Last month, the Center for Faculty Development and a panel of distinguished faculty members joined forces to present a stimulating, literature-based dialogue on the Civil Rights Movement. The discussion emphasized new interpretations and highlighted books that offer more perspective to this monumental movement. As lifelong learners, we must grapple with the fact that the history taught in childhood and adolescence does not capture the depth and nuance required to understand events associated with this movement entirely. It is incumbent upon us to take the resources that are provided to us in literature and embark on a harrowing academic journey.
The panel consisted of Dr. Vanessa May (History Department), Dr. Larry Greene (History Department), Dr. Kelly Harris (African Studies Program), Dr. Matthew Pressman (School of Communication and the Arts), and Rev. Dr. Pritchett (Senior Advisor to the Provost for Diversity, Equity and Inclusion). The panel attempted to fill the gap in knowledge by devoting their afternoon to planting seeds of wisdom from critical texts that encourage readers to expand their understanding of the movement beyond traditional boundaries.
The Civil Rights Movement is often associated with combatting voter suppression and the disenfranchisement of Black people in the workplace and society. Dr. May's extensive research and book recommendations centered on women, specifically Black women, in the movement. A poignant statement made by Dr. May was, "A true accounting of women's experiences and a true accounting of how gender and race have shaped the past require us to change the story itself, so it's a whole new recipe – not just adding women and stirring." As attendees learned, women often receive less recognition in traditional Civil Rights accounts, which is detrimental for women's progress. For women, fighting for civil rights was synonymous with the fight for human rights.
Dr. Larry Greene and Dr. Kelly Harris jointly tackled the significant events such as widespread Black voter suppression and the details behind the first March on Washington organized by A. Phillip Randolph in the 1910s. Dr. Greene likened the blatant rejection of Black voters at the polling stations to ethnic cleansing by way of various discriminatory methods. Moreover, Dr. Greene discussed the anti-lynching led by Ida B. Wells Barnett. Black individuals accused of crimes were targeted and violently attacked, thus stripping them of their Sixth and Fourteenth Amendments rights. In the post-World War II era, civil rights became inextricably connected to human rights. Dr. Harris presented exciting information about William Patterson, a political activist and member of the Civil Rights Congress from Patterson's memoir. It cannot be stressed enough that when studying the Civil Rights Movement, reading memoirs and diaries of individuals offers a perspective that present-day biographers and researchers cannot convey.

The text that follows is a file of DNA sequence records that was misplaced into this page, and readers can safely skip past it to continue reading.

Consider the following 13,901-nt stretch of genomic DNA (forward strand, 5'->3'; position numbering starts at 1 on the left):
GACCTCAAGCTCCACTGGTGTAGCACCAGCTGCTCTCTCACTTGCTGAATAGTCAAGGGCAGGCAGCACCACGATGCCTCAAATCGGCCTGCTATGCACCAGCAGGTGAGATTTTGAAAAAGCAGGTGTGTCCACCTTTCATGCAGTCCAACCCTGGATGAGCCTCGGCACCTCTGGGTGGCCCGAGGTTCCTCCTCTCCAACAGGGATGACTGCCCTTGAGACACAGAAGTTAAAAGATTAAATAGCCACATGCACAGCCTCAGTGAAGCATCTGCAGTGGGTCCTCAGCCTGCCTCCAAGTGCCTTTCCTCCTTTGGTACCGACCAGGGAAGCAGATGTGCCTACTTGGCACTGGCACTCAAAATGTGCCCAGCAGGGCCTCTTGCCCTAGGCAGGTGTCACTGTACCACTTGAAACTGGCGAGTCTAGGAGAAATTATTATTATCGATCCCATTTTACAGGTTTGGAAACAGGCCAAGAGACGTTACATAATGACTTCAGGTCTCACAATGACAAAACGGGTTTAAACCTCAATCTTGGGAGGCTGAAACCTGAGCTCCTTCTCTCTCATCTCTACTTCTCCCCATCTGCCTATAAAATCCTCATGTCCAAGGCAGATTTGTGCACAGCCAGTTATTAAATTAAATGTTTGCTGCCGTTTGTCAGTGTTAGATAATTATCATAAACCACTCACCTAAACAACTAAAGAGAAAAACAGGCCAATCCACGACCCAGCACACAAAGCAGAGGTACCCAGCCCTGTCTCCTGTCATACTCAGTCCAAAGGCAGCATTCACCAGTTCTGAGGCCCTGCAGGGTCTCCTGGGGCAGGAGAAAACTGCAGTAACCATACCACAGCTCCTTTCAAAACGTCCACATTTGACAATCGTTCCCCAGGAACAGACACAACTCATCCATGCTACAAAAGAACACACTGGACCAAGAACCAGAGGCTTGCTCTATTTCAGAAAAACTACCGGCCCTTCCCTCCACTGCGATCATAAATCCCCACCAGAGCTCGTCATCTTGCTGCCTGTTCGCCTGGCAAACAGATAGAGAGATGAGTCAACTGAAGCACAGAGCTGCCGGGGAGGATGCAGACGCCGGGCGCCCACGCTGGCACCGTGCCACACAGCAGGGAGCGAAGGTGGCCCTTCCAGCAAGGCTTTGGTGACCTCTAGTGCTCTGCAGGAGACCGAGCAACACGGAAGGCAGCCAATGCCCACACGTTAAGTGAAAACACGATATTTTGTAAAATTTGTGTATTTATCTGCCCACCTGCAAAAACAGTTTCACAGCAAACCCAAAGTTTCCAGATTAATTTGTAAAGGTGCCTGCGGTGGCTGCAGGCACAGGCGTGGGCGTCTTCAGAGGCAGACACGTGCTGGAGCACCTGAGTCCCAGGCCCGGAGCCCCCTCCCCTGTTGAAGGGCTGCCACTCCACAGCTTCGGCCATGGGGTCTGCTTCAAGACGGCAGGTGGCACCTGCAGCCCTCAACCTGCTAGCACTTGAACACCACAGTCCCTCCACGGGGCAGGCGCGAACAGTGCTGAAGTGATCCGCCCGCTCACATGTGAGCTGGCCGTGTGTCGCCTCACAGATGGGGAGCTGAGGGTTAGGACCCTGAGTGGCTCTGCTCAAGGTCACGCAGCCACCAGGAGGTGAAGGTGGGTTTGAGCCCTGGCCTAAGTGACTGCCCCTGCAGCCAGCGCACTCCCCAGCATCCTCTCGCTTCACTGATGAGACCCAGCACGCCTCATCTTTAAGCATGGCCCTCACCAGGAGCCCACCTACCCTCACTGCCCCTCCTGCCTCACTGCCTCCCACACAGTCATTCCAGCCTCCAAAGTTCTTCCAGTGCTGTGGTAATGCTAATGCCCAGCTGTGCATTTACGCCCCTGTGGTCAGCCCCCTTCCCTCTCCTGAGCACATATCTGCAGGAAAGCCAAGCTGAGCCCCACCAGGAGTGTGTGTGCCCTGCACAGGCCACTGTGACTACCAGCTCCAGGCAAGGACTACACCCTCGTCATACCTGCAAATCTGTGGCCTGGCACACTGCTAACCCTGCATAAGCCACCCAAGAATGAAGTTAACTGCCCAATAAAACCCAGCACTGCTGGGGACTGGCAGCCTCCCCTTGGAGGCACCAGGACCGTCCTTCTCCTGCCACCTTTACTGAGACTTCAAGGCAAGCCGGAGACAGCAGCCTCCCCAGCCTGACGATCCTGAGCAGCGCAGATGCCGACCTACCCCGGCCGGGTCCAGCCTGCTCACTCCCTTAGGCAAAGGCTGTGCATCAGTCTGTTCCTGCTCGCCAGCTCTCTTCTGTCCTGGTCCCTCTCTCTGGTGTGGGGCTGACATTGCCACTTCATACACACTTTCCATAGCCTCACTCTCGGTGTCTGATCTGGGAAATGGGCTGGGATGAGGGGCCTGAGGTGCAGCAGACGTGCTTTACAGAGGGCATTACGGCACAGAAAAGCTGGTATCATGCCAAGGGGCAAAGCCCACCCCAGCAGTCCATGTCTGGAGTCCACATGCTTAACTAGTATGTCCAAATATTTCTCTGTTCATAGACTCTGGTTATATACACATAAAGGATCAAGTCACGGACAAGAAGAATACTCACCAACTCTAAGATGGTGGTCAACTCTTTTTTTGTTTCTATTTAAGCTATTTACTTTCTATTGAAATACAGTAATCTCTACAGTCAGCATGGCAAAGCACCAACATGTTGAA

Newspapers from the period are worth studying, which can be found in a digitized format in Seton Hall's Walsh Library. Dr. Matthew Pressman's expertise allowed him to study the Civil Rights Movement through the lens of journalism, which set him apart from his fellow panelists. Dr. Pressman stated, "I would also point faculty members to some of the terrific library resources. We have digitized newspapers and other publications, but these newspapers from the start really played a central role in advocating for equal rights and in bringing these issues of discrimination and unequal treatment to the forefront." Rev. Dr. Pritchett closed out this stimulating conversation by referring to recent events that shook the United States. Dr. Pritchett stated, "Five weeks ago in Washington D.C. we saw things that many people may have had a hard time comprehending (while watching) on their T.V. screens, but many of us knew that we live with a clear and endangered presence. We have been doing that for hundreds of years, so that when we understand the struggle, it's not limited to the period of the early 20th century. This literally will be a struggle that is 500 years old." Bearing this in mind, we must educate ourselves and devote time to understanding the domestic conflict surrounding the Civil Rights Movement and how that translates into contemporary struggles.
The recording of this event can be accessed on the Seton Hall Center for Faculty Development blog.